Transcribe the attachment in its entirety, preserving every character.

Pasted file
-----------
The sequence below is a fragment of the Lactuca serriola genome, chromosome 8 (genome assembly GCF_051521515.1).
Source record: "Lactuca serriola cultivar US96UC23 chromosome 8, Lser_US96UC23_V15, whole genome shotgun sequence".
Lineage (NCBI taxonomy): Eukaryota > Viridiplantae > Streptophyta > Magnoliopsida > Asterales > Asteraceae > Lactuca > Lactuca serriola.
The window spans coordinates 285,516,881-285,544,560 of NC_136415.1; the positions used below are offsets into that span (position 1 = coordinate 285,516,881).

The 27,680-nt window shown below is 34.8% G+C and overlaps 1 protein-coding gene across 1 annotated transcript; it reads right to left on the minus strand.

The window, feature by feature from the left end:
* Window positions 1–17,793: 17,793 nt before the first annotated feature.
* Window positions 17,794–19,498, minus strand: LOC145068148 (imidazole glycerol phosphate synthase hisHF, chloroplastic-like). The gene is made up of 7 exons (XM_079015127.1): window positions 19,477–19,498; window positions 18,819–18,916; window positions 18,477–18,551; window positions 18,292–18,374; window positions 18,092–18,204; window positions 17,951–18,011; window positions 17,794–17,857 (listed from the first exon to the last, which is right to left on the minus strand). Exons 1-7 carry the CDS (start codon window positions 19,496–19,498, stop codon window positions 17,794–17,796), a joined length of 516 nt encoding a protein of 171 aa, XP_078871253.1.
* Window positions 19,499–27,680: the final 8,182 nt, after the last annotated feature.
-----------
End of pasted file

The sequence below is a fragment of the Lactuca serriola genome, chromosome 8 (genome assembly GCF_051521515.1).
Source record: "Lactuca serriola cultivar US96UC23 chromosome 8, Lser_US96UC23_V15, whole genome shotgun sequence".
Lineage (NCBI taxonomy): Eukaryota > Viridiplantae > Streptophyta > Magnoliopsida > Asterales > Asteraceae > Lactuca > Lactuca serriola.
The window spans coordinates 285,516,881-285,544,560 of NC_136415.1; the positions used below are offsets into that span (position 1 = coordinate 285,516,881).

The 27,680-nt window shown below is 34.8% G+C and overlaps 1 protein-coding gene across 1 annotated transcript; it reads right to left on the minus strand.

The window, feature by feature from the left end:
* Window positions 1–17,793: 17,793 nt before the first annotated feature.
* Window positions 17,794–19,498, minus strand: LOC145068148 (imidazole glycerol phosphate synthase hisHF, chloroplastic-like). The gene is made up of 7 exons (XM_079015127.1): window positions 19,477–19,498; window positions 18,819–18,916; window positions 18,477–18,551; window positions 18,292–18,374; window positions 18,092–18,204; window positions 17,951–18,011; window positions 17,794–17,857 (listed from the first exon to the last, which is right to left on the minus strand). Exons 1-7 carry the CDS (start codon window positions 19,496–19,498, stop codon window positions 17,794–17,796), a joined length of 516 nt encoding a protein of 171 aa, XP_078871253.1.
* Window positions 19,499–27,680: the final 8,182 nt, after the last annotated feature.